Motor oil contains chemical additives that extend how long engines can run without failing, but despite decades of widespread use, how such additives actually work has remained a mystery.
Engineers from the lab of Robert Carpick, chair of the Department of Mechanical Engineering and Applied Mechanics in the School of Engineering and Applied Science, have teamed up with researchers at ExxonMobil to tackle this question.
Zinc dialkyldithiophosphate, or ZDDP, was essentially discovered by accident in the 1940s. Originally added to prevent rusting, engineers found it increased the anti-wear properties of motor oil by some then-unknown mechanism.
As techniques for analysis improved, researchers discovered that ZDDP breaks down and turns into a thin, solid film that adheres to the surfaces in contact and further protects them from wear. The exact process by which ZDDP makes this transformation, however, remained unclear.
“ZDDP has been used for more than 70 years,” says Nitya Gosvami, a research project manager in Carpick’s lab and lead author of the team’s recently published study. “It’s one of the most successful anti-wear additives we have, but we still don’t understand how it works. We do know that everything that happens during sliding is occurring on the first few atomic layers of the surfaces, so we have to use the knowledge we have from nanotechnology and apply it to understand what’s going on there.”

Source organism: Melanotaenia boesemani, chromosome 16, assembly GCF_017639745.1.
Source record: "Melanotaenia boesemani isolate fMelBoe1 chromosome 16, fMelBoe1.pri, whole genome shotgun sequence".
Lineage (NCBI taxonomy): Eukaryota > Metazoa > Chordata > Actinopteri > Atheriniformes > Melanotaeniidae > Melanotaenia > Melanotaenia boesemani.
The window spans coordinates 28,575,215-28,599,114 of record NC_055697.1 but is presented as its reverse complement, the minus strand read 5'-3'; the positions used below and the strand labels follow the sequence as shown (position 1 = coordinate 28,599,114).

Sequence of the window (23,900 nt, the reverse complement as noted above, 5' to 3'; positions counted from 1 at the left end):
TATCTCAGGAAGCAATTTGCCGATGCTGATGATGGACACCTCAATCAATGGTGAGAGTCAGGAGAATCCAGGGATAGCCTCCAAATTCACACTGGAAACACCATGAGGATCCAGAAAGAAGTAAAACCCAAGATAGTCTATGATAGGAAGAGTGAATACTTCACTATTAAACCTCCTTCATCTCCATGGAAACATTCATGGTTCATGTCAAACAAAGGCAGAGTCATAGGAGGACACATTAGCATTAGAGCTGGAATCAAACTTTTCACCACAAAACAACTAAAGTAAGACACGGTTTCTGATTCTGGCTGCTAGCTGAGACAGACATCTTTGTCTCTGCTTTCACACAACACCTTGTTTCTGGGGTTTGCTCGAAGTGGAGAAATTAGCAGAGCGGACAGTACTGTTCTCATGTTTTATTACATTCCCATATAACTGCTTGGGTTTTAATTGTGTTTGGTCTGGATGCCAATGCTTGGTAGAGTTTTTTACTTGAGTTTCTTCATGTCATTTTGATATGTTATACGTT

Even though they look smooth, the surfaces of a car’s pistons and cylinders are covered with nanoscopic points of roughness that wear on each other whenever the two surfaces rub together. The team’s study involved using the tip of an atomic force microscope to mimic one of these points. By immersing the tip in motor oil infused with ZDDP and sliding it against a piece of iron, they could simulate this sliding action while monitoring the changes to the surface in atomic detail.
They found that films only began to form when the tip was slid at a certain pressure. This “stress activated” process meant that the harder the tip squeezed and sheared the ZDDP-containing oil, the faster the films grew. Fortunately for engines, this is a self-limiting process; the cushioning effect of film eventually reduces the pressure, stopping its own growth before getting too thick for the engine to operate.
Such a discovery would not have been possible without the team’s nanoscale approach. Without being able to control the stress and geometry of a single point of contact and observe the film growth at the same time, there would be no way to connect the pressure threshold with the point at which the film begins to form and when it stops growing.
Using this new information to find better alternatives to ZDDP could lead to lighter engines, more efficient catalytic converters, and overall cleaner emissions.
“Our overall motivation is to make engines more efficient and sustainable,” Carpick says. “Considering the massive use of vehicles, a small gain in efficiency has a big impact in saving energy and reducing carbon emissions annually.”